Is Jorge Soler the Tipping Point for the Cubs?

The tipping point is coming for this team.  

Cubs fans find themselves in the middle of a crashing wave, but Jorge Soler is more than just another guy that we’ve heard about for years.  Soler represents a change in the rebuild on a number of different levels.

Offense has been a problem for the Chicago Cubs for a long time.  In the past decade the Cubs have been in the top half of offense by wRC+ just twice, and the last time was the 2008.   The offensive woes reached their peak in the first year of the new regime.

 The Cubs finished last in the NL that season with an 81 wRC+.  The Cubs have seen modest improvements the past two seasons, with totals of 88 and 87 respectively. Their ranking in the NL even improved from 14th to 11th despite the one-point drop.

Soler now represents the fifth long-term piece added to the lineup.  That is a presumptuous label, but the Cubs have five future everyday players in their lineup for the first time in this regime.  The benefit to the team, beyond the obvious talent improvement, is the increased flexibility the roster offers.  The positional flexibility of the starters allows for the bench to be more specialized, and provides value at the margins in ways that the platoon roster could not.

The offensive doldrums the Cubs have faced have resulted in a dramatic lack of power.  Home runs are down throughout the game, but the Cubs’ top 5 home run seasons under Theo Epstein are as follows: ’12 Soriano (32), ’14 Rizzo (30), ’13 Rizzo (23), ’13 Schierholtz (21), and ’13 Soriano (17).  Soler, along with Baez, provides the Cubs another legitimate 30-home-run threat alongside Anthony Rizzo.  

The players the Cubs had previously been counting on to provide that level of power were the likes of Mike Olt and, well, I am not sure there was anyone else after the Cubs traded the corpse of Alfonso Soriano.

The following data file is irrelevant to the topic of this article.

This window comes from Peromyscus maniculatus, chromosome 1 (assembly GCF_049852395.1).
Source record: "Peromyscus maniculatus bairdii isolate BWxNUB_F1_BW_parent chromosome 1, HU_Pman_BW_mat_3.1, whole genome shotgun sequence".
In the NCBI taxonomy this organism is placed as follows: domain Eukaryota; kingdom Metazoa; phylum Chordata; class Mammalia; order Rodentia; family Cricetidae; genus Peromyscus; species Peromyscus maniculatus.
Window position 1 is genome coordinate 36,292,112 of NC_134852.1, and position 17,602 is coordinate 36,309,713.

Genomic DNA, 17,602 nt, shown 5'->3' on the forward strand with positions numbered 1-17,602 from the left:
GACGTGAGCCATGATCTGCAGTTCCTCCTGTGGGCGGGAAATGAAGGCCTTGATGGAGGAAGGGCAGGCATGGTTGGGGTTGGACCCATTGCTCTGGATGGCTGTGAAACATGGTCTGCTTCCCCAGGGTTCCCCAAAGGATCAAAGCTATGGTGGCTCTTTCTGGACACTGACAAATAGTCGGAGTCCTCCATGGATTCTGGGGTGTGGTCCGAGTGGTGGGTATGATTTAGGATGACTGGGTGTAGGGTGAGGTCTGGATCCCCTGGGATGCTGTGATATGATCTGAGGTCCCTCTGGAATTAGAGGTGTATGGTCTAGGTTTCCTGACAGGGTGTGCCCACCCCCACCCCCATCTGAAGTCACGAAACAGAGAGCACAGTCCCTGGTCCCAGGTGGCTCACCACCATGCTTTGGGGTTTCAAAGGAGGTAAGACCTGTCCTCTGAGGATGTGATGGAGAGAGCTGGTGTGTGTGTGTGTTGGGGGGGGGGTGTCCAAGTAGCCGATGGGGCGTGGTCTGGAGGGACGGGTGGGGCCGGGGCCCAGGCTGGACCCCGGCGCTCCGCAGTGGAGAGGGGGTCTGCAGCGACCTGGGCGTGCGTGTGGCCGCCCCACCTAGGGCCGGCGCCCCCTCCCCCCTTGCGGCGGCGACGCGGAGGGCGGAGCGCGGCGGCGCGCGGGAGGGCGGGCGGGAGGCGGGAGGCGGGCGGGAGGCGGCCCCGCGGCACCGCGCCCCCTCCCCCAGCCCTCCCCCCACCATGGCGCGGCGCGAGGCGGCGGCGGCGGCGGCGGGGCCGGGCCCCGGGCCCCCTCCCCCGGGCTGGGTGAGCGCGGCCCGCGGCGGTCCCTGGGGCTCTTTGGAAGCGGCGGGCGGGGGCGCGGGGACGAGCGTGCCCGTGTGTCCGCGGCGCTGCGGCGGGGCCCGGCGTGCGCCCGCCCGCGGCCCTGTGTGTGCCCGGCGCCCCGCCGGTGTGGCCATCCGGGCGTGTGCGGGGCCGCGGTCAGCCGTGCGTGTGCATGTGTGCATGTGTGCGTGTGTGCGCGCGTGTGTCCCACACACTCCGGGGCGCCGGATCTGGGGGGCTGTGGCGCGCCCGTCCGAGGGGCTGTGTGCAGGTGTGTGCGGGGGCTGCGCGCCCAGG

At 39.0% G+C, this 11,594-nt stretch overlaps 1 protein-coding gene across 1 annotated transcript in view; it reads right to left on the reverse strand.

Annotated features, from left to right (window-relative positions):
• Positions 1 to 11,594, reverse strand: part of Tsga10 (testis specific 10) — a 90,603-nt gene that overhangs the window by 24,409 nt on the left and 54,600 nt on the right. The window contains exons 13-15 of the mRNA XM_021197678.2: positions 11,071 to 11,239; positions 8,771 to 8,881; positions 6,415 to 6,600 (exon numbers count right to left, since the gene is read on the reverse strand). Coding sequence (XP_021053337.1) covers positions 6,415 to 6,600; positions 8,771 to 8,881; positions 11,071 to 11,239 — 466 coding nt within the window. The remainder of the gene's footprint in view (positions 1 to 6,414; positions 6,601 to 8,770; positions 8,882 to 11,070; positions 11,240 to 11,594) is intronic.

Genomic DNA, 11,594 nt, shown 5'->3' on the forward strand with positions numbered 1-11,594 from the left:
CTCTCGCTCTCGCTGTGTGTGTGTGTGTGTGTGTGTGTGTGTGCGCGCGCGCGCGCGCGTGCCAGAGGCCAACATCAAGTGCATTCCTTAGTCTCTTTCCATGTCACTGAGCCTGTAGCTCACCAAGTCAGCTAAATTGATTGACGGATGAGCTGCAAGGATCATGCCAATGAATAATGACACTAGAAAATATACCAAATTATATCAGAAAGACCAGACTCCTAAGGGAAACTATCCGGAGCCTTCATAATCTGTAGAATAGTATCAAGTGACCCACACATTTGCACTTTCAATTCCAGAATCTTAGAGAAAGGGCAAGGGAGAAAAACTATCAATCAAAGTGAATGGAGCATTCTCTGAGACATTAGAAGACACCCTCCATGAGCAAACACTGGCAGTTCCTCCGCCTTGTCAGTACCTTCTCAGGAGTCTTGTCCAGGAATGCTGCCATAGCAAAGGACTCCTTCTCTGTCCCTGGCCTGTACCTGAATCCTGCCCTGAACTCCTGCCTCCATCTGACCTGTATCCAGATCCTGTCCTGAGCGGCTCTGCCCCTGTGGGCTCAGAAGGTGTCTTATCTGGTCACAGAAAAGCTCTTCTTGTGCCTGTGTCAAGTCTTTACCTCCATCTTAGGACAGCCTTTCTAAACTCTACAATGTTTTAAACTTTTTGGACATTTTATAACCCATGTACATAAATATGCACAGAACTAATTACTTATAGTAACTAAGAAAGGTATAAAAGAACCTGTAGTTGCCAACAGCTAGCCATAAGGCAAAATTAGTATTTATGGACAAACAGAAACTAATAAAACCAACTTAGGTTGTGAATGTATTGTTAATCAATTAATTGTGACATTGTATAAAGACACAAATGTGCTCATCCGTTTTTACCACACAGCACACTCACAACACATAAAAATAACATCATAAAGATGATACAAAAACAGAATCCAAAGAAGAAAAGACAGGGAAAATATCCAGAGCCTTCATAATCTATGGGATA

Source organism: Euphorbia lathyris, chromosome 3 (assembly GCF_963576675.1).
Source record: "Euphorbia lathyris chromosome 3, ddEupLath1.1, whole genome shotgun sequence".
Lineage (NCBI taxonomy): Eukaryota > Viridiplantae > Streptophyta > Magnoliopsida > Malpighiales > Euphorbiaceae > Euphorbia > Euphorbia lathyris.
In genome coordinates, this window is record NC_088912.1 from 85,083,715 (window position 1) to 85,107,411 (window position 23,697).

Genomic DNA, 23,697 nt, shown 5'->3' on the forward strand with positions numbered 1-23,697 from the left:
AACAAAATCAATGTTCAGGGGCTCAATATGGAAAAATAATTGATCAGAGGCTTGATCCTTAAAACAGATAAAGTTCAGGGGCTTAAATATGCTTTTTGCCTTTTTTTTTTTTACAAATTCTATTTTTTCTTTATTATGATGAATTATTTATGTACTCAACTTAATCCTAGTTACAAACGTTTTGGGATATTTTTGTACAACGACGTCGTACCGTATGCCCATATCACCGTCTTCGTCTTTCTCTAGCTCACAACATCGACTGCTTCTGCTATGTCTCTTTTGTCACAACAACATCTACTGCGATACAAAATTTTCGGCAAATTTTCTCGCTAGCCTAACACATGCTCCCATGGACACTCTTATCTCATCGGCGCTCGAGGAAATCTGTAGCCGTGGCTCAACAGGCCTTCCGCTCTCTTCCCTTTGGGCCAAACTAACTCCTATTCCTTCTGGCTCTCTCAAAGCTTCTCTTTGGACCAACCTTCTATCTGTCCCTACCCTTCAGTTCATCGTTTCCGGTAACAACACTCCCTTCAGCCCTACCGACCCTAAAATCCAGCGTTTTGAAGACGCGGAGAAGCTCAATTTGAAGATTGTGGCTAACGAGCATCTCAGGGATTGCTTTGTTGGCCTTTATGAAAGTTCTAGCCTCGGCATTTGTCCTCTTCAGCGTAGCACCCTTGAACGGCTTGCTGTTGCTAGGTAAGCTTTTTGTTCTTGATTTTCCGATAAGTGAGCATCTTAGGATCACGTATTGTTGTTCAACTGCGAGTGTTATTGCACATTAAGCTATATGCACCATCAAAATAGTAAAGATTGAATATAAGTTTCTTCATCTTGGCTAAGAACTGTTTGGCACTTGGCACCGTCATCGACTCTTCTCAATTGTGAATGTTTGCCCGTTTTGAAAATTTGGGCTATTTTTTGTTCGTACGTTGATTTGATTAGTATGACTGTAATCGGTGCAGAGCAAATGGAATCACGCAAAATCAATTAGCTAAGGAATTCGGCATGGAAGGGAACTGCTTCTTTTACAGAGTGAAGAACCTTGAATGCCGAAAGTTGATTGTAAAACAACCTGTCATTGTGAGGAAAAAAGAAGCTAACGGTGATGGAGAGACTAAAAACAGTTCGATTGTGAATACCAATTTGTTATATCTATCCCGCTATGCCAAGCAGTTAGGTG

The stress placed on the opposition by the power these hitters provide is an effect that is hard to measure, but not all pitches are created equal.  The Cubs staff has managed to keep the team close this year, so it figures that having so many hitters capable of changing the game with one swing would result in a lot of high-stress pitches for the opposition.  This, along with taking pitches, could allow the offense to be even better than the just what the raw talent of these young hitters allows for.

The reason Soler might be the tipping point in this rebuild is that he is the second guy acquired by this front office to make his debut.  All the other call-ups so far, outside of Rizzo, have been players initially acquired by Jim Hendry.   A look at the team’s current BB% reveals that fact pretty clearly.  

Theo Epstein and Jed Hoyer have acquired seven players who have walk rates over 7% this year.  The highest Hendry-era acquisition in that category is Matt Szczur, who has 6.7%, though, admittedly, that’s in only 15 plate appearances. Arismendy Alcantara, the first Hendry guy with more than 100 PA, checks in at 6.4%.  Soler gives the Cubs another patient slugger in the heart of the order to pair with Anthony Rizzo.

The Cubs don’t have to build a team full of Mark Bellhorn three-true-outcome sluggers (I mean, I wouldn’t be opposed to that play either).  

But the addition of another guy capable of commanding the strike zone has a cumulative effect on the roster.  It drives pitch counts up and increases the number of at-bats a team has against the opposition’s weakest pitchers.  This is the formula that the greatest offensive Cubs team of this millennium used to perfection.

The only guarantee at this point is that nothing is certain for this franchise moving forward.  The three crown jewels of the system called up this season could all fail, but there is a critical mass that is being achieved at this moment.  Soler might be the guy that pushes this team to a non-linear jump in progress.  After all, the Cubs are due for some positive progression.

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